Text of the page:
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World

Trump found guilty in hush money trial, but will it hurt him in the polls? Here’s why voters often overlook the ethical failings of politicians

todayMay 31, 2024 13

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Former U.S. President Donald Trump speaks after a break during his hush money trial at the Manhattan Criminal Court in New York City, U.S., May 21, 2024. Michael M. Santiago/Pool via REUTERS

 

 

 

By Eugene Y. Chan, Toronto Metropolitan University and Ali Gohary, La Trobe University

 

 

The jury in Donald Trump’s hush-money payments trial has found the former president of the United States guilty of falsifying business records in relation to payments made to adult film star Stormy Daniels. The guilty verdict marks the first felony conviction of an American president.

Speaking to reporters after the verdict, Trump called the trial a “rigged decision, right from Day 1.” He is likely to appeal the verdict.

Trump had been facing 34 felony charges stemming from his conduct in the lead-up to the 2016 U.S. presidential election. He faces three other criminal indictments that won’t likely go to trial before the November election. And in 2023, he was found liable for sexual abuse in a civil suit involving writer E. Jean Carroll.

Despite these legal troubles, many Republicans still support Trump and would vote for him as president, even while acknowledging Trump’s faults outside public office or the courtroom. In fact, 56 per cent of Republicans say Trump’s sexual misconduct should not disqualify him from running for president.

Moral decoupling

Republicans typically offer various reasons for supporting Trump, even while recognizing his sexual harassment of women. For example, some suggest that Trump is the victim of a political witch hunt, while others claim Trump’s current trials and charges are a form of election interference.

Why do many Americans continue to support Trump? And are there psychological reasons that explain why people remain supportive of politicians despite their moral or political failings?

Moral decoupling” is a cognitive process that can explain why some people continue to support leaders in politics, media and sports even when they believe these leaders have significant moral failings outside of their professional vocation.

Moral decoupling is the ability to separate one’s judgments of a person’s moral character from their judgments of that person’s performance or abilities in public office. In simpler terms, it’s the mental process of saying: “I don’t agree with their actions, but I still think they’re effective at their job.”

Moral decoupling can explain why, for example, Woody Allen continues to have a dedicated fan base and receives support within the film industry despite facing allegations of sexual misconduct. Many fans and professionals separate their appreciation for Allen’s movies, such as Annie Hall and Midnight in Paris, from his personal controversies, allowing them to continue supporting and valuing his work while disregarding the allegations against him.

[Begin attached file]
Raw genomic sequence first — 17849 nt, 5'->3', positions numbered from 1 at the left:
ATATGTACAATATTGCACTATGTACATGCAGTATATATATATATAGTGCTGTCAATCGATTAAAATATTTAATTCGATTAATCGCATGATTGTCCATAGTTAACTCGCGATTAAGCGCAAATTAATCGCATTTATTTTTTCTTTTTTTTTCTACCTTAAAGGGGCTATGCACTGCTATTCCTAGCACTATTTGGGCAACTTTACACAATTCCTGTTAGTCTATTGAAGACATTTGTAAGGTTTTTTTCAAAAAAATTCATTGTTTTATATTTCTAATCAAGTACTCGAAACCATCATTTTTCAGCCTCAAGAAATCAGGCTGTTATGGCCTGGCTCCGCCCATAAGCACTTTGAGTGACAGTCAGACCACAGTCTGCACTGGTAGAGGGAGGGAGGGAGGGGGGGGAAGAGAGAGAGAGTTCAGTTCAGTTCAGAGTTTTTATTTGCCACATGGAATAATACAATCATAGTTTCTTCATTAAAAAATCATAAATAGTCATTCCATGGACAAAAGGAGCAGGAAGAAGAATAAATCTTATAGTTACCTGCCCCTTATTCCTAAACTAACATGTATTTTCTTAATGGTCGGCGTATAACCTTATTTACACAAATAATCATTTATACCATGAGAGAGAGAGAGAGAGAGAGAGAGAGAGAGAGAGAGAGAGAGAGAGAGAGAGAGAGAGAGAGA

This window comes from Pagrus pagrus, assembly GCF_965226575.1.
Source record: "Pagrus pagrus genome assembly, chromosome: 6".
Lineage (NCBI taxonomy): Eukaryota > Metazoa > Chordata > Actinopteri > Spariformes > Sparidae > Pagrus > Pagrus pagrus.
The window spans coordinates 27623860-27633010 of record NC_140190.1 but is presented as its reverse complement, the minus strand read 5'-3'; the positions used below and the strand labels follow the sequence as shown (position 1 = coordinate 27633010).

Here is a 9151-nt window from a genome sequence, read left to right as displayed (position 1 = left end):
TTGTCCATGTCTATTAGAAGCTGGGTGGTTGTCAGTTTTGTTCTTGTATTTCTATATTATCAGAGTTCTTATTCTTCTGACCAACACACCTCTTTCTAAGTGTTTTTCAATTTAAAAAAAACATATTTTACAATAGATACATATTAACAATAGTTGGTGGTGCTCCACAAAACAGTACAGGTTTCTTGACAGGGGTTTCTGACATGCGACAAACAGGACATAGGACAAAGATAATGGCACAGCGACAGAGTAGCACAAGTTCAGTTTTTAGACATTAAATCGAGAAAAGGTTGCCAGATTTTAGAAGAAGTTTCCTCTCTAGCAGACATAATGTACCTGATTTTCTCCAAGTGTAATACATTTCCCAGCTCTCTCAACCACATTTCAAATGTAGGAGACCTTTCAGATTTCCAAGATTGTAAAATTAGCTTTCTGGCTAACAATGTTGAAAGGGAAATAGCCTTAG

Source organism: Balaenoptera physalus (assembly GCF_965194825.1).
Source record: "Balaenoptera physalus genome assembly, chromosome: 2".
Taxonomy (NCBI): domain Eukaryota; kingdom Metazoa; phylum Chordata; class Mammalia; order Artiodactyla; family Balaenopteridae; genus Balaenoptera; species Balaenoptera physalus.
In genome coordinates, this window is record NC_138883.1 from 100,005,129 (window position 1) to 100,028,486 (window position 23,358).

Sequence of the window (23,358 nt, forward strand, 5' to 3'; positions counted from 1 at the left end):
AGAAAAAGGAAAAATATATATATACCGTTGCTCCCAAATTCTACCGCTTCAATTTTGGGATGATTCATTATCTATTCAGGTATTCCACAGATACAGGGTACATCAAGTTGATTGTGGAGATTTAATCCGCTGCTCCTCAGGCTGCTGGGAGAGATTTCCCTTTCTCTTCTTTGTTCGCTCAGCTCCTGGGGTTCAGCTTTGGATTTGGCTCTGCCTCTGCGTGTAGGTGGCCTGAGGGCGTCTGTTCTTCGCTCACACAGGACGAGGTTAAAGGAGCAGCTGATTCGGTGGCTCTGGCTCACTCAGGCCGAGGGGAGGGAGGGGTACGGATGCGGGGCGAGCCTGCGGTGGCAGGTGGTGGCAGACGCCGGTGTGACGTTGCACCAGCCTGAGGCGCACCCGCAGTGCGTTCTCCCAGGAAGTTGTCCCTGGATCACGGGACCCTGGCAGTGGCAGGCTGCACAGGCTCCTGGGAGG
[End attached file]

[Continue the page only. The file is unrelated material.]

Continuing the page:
There is some reason to believe that conservatives might be more likely to morally decouple than liberals. People who identify as conservatives tend to think in more narrow terms. That is, conservatives tend to focus on particular issues, seeing them as separate from others, not representative of “who” the person is. Separating issues fulfills a psychological need to see the world in a more clear-cut and orderly manner.

Meanwhile, liberals tend to look at “the big picture.” This explains why, for example, conservatives support politicians like Ron DeSantis, who focuses on specific policies like education and handling of COVID-19, while more liberal people support politicians like Bernie Sanders, who strive for systematic change.

Implications for the future of democratic politics

Moral decoupling poses challenges for the future of democratic politics. As voters increasingly separate their judgments of personal morality from political leaders’ effectiveness in office, this trend could normalize misconduct from public officials.

Electors may increasingly justify such misconduct by elected officials, with supporters focusing on the candidate’s stance on a particular issue rather than their ethical values or fitness to hold office. It also reduces the need to hold public officials accountable not just to their office but to the public they serve. Indeed, effective political leaders are ethical leaders.

To address these challenges, it is crucial for members of all societies to foster a political culture that values both effectiveness as well as ethical conduct. Encouraging transparency, accountability and open dialogue about the moral implications of political actions can help mitigate the negative effects of moral decoupling.

Given the cognitive bases for moral decoupling, one way is to promote a more holistic approach to evaluating political leaders so voters can ensure that ethical considerations remain an integral part of the democratic process.

While moral decoupling helps explain why voters continue to support leaders despite their moral failings, it also highlights the need for a balanced approach to political judgment. As democracies evolve, it is essential to recognize the complexities of moral decoupling and work towards a political environment where both ethical integrity and effective leadership are equally valued.The Conversation

Eugene Y. Chan, Associate Professor of Marketing, Toronto Metropolitan University and Ali Gohary, Lecturer (Assistant Professor Equivalent) of Marketing, La Trobe University

This article is republished from The Conversation under a Creative Commons license. Read the original article.

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